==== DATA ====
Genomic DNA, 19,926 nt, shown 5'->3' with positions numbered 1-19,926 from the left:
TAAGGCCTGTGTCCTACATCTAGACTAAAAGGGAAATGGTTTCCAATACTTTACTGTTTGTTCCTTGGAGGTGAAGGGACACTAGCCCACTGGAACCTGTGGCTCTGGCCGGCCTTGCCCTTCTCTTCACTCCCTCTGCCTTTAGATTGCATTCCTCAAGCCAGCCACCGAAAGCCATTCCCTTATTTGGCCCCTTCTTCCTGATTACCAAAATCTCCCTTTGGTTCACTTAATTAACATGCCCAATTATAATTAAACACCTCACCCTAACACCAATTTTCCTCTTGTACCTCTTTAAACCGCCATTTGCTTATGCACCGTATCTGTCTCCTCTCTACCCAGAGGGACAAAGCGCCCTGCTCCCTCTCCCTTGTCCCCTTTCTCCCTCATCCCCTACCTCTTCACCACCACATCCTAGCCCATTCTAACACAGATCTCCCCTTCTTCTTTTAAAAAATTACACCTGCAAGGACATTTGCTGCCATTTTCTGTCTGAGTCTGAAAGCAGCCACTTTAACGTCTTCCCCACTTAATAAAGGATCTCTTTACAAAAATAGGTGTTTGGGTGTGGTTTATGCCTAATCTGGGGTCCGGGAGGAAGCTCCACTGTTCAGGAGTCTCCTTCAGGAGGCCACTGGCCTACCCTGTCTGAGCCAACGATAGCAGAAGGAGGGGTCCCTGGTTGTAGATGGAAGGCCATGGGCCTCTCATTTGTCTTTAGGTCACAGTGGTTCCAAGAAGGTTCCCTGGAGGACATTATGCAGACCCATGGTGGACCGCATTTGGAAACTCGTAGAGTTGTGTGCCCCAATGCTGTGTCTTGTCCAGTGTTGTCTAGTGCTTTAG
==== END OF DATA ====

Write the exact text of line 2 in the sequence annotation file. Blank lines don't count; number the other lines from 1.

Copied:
TAAGGCCTGTGTCCTACATCTAGACTAAAAGGGAAATGGTTTCCAATACTTTACTGTTTGTTCCTTGGAGGTGAAGGGACACTAGCCCACTGGAACCTGTGGCTCTGGCCGGCCTTGCCCTTCTCTTCACTCCCTCTGCCTTTAGATTGCATTCCTCAAGCCAGCCACCGAAAGCCATTCCCTTATTTGGCCCCTTCTTCCTGATTACCAAAATCTCCCTTTGGTTCACTTAATTAACATGCCCAATTATAATTAAACACCTCACCCTAACACCAATTTTCCTCTTGTACCTCTTTAAACCGCCATTTGCTTATGCACCGTATCTGTCTCCTCTCTACCCAGAGGGACAAAGCGCCCTGCTCCCTCTCCCTTGTCCCCTTTCTCCCTCATCCCCTACCTCTTCACCACCACATCCTAGCCCATTCTAACACAGATCTCCCCTTCTTCTTTTAAAAAATTACACCTGCAAGGACATTTGCTGCCATTTTCTGTCTGAGTCTGAAAGCAGCCACTTTAACGTCTTCCCCACTTAATAAAGGATCTCTTTACAAAAATAGGTGTTTGGGTGTGGTTTATGCCTAATCTGGGGTCCGGGAGGAAGCTCCACTGTTCAGGAGTCTCCTTCAGGAGGCCACTGGCCTACCCTGTCTGAGCCAACGATAGCAGAAGGAGGGGTCCCTGGTTGTAGATGGAAGGCCATGGGCCTCTCATTTGTCTTTAGGTCACAGTGGTTCCAAGAAGGTTCCCTGGAGGACATTATGCAGACCCATGGTGGACCGCATTTGGAAACTCGTAGAGTTGTGTGCCCCAATGCTGTGTCTTGTCCAGTGTTGTCTAGTGCTTTAG